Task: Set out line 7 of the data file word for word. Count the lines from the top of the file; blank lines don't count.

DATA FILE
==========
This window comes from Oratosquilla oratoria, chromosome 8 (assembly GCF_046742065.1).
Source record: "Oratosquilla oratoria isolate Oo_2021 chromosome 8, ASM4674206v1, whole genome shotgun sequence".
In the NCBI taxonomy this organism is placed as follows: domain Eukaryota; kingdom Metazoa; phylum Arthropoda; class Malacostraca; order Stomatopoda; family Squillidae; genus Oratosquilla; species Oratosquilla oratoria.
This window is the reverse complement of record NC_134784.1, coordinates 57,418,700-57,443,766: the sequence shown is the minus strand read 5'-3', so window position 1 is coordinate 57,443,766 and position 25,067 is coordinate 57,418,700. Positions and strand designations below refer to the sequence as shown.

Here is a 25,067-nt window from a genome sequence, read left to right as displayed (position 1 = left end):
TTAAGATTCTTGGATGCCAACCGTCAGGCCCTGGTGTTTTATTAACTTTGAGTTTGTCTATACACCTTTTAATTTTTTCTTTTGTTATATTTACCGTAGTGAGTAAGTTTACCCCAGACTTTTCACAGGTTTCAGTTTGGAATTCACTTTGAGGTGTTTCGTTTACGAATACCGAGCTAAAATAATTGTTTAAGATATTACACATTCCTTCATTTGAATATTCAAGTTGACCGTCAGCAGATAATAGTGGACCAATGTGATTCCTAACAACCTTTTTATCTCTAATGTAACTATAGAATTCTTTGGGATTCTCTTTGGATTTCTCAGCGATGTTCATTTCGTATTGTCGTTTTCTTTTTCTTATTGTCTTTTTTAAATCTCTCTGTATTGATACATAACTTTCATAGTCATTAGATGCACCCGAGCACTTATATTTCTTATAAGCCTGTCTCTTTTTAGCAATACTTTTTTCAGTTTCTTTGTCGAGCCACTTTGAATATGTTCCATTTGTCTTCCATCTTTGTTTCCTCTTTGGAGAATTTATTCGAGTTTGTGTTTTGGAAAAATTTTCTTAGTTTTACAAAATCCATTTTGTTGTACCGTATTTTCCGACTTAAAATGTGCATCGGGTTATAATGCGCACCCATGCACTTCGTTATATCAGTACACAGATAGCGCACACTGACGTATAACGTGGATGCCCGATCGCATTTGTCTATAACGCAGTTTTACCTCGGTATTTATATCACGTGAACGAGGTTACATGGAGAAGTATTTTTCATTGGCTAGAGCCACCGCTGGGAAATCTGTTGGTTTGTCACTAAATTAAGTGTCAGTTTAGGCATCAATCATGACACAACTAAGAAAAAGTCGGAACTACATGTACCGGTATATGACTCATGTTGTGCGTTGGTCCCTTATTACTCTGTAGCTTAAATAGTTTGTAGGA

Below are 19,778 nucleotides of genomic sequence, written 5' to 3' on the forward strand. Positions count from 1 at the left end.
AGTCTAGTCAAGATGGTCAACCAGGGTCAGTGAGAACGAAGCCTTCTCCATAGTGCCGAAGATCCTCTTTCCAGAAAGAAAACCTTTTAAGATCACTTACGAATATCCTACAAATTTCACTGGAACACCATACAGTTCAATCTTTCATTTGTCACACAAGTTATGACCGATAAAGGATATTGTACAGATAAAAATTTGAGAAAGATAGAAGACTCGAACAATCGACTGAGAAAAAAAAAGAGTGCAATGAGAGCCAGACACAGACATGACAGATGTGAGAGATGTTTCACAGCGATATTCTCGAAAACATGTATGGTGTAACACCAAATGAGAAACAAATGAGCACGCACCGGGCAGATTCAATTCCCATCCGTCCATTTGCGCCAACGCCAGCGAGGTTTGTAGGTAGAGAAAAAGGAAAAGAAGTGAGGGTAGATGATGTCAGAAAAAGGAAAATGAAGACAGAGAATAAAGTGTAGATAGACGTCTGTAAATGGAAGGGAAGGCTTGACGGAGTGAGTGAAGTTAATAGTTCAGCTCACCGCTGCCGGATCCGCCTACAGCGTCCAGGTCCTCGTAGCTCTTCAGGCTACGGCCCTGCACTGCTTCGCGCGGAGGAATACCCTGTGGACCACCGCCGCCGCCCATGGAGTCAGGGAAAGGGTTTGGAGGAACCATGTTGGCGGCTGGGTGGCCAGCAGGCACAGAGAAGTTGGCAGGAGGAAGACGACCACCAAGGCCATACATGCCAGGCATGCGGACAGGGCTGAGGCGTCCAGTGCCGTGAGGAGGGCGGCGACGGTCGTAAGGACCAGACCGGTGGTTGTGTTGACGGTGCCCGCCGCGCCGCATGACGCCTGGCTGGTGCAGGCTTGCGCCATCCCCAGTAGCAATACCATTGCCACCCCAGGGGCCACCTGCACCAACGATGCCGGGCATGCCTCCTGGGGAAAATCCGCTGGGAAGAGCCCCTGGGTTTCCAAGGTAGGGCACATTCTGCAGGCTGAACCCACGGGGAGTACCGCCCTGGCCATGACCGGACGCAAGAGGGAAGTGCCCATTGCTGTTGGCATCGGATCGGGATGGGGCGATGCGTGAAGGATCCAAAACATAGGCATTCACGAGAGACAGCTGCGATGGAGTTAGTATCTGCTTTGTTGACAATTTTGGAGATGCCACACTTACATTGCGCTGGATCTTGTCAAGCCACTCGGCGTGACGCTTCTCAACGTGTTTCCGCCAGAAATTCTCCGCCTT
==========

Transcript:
Below are 19,778 nucleotides of genomic sequence, written 5' to 3' on the forward strand. Positions count from 1 at the left end.